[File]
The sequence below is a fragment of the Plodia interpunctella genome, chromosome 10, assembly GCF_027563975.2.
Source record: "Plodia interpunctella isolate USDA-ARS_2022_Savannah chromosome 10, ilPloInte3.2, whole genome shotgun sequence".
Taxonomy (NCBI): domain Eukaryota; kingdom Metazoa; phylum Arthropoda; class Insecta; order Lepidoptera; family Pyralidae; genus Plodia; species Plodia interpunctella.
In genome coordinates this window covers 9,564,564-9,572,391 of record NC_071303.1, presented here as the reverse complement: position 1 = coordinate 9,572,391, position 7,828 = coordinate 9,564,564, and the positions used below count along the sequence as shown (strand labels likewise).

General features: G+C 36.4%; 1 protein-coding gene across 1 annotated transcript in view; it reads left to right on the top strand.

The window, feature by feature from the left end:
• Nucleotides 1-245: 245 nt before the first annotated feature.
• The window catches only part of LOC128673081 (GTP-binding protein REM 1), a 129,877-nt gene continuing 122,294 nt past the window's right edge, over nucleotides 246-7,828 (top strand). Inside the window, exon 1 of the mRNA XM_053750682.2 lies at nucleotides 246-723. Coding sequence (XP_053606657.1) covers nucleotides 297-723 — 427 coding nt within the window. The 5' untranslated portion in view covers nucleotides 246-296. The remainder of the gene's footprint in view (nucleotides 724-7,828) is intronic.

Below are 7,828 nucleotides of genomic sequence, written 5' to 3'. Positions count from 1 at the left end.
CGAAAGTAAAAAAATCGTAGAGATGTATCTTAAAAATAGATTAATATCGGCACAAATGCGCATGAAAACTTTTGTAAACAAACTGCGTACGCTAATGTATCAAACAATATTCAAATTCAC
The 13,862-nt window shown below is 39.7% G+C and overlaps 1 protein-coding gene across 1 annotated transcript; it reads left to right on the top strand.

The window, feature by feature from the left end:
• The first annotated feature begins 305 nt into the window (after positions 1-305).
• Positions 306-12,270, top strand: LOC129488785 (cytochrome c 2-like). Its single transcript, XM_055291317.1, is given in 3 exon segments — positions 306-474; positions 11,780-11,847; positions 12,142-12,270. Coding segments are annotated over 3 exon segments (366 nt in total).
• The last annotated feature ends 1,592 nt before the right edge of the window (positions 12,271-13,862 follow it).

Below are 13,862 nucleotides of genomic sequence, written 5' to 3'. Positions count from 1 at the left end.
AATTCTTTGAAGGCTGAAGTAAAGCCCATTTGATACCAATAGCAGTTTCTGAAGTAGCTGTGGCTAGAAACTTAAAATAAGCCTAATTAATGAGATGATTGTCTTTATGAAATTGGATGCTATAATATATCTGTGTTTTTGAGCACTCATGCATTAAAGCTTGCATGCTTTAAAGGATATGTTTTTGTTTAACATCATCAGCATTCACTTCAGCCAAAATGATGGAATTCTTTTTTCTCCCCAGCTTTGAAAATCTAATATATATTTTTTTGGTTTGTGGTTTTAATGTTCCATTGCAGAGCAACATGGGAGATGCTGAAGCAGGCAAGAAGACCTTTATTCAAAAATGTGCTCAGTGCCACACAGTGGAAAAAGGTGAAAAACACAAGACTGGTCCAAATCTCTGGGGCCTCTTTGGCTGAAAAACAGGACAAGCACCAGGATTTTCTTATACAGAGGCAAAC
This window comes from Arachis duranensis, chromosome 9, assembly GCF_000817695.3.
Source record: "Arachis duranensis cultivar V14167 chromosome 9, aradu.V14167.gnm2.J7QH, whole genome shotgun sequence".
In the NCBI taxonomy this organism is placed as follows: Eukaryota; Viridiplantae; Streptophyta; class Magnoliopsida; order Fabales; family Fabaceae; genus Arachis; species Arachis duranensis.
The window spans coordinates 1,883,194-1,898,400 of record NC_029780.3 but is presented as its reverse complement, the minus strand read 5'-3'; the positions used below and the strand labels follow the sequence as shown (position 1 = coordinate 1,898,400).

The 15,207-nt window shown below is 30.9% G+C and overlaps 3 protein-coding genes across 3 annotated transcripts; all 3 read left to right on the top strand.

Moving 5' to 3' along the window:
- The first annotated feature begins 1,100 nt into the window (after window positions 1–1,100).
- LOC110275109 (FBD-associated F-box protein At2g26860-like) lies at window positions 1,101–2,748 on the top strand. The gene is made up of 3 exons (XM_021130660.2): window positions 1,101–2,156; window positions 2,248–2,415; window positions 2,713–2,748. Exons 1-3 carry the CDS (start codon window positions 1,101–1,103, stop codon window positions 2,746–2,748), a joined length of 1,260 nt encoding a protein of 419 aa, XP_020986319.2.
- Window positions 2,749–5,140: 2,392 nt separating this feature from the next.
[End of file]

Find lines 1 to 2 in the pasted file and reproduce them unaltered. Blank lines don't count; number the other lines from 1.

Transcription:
The sequence below is a fragment of the Plodia interpunctella genome, chromosome 10, assembly GCF_027563975.2.
Source record: "Plodia interpunctella isolate USDA-ARS_2022_Savannah chromosome 10, ilPloInte3.2, whole genome shotgun sequence".